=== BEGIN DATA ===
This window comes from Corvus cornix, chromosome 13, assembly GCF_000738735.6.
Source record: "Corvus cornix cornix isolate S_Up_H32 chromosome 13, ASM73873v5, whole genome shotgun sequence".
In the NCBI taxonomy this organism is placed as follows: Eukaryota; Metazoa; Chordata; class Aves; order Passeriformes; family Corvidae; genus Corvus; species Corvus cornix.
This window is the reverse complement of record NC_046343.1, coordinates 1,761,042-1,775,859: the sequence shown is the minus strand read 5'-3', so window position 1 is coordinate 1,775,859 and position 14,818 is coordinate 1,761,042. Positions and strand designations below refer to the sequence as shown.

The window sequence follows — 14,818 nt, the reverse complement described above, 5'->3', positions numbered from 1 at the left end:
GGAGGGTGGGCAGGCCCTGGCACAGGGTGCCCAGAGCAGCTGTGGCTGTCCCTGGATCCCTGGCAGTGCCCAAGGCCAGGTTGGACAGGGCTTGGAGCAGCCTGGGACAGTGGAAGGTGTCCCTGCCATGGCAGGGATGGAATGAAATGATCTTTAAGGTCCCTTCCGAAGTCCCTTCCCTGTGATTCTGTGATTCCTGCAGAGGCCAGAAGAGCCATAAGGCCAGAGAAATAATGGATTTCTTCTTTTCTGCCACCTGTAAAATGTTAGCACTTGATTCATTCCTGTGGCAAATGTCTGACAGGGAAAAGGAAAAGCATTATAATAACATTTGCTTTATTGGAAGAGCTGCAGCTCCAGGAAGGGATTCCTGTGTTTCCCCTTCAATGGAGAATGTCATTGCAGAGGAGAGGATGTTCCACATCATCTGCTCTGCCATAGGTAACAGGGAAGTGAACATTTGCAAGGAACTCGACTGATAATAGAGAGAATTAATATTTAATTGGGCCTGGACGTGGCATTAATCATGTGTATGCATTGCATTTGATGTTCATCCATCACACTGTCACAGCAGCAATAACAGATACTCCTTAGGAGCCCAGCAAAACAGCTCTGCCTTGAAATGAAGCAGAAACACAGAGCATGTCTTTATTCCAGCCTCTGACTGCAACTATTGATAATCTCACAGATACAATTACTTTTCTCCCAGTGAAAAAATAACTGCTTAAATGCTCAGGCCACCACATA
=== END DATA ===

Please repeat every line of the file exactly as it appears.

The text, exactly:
This window comes from Corvus cornix, chromosome 13, assembly GCF_000738735.6.
Source record: "Corvus cornix cornix isolate S_Up_H32 chromosome 13, ASM73873v5, whole genome shotgun sequence".
In the NCBI taxonomy this organism is placed as follows: Eukaryota; Metazoa; Chordata; class Aves; order Passeriformes; family Corvidae; genus Corvus; species Corvus cornix.
This window is the reverse complement of record NC_046343.1, coordinates 1,761,042-1,775,859: the sequence shown is the minus strand read 5'-3', so window position 1 is coordinate 1,775,859 and position 14,818 is coordinate 1,761,042. Positions and strand designations below refer to the sequence as shown.

The window sequence follows — 14,818 nt, the reverse complement described above, 5'->3', positions numbered from 1 at the left end:
GGAGGGTGGGCAGGCCCTGGCACAGGGTGCCCAGAGCAGCTGTGGCTGTCCCTGGATCCCTGGCAGTGCCCAAGGCCAGGTTGGACAGGGCTTGGAGCAGCCTGGGACAGTGGAAGGTGTCCCTGCCATGGCAGGGATGGAATGAAATGATCTTTAAGGTCCCTTCCGAAGTCCCTTCCCTGTGATTCTGTGATTCCTGCAGAGGCCAGAAGAGCCATAAGGCCAGAGAAATAATGGATTTCTTCTTTTCTGCCACCTGTAAAATGTTAGCACTTGATTCATTCCTGTGGCAAATGTCTGACAGGGAAAAGGAAAAGCATTATAATAACATTTGCTTTATTGGAAGAGCTGCAGCTCCAGGAAGGGATTCCTGTGTTTCCCCTTCAATGGAGAATGTCATTGCAGAGGAGAGGATGTTCCACATCATCTGCTCTGCCATAGGTAACAGGGAAGTGAACATTTGCAAGGAACTCGACTGATAATAGAGAGAATTAATATTTAATTGGGCCTGGACGTGGCATTAATCATGTGTATGCATTGCATTTGATGTTCATCCATCACACTGTCACAGCAGCAATAACAGATACTCCTTAGGAGCCCAGCAAAACAGCTCTGCCTTGAAATGAAGCAGAAACACAGAGCATGTCTTTATTCCAGCCTCTGACTGCAACTATTGATAATCTCACAGATACAATTACTTTTCTCCCAGTGAAAAAATAACTGCTTAAATGCTCAGGCCACCACATA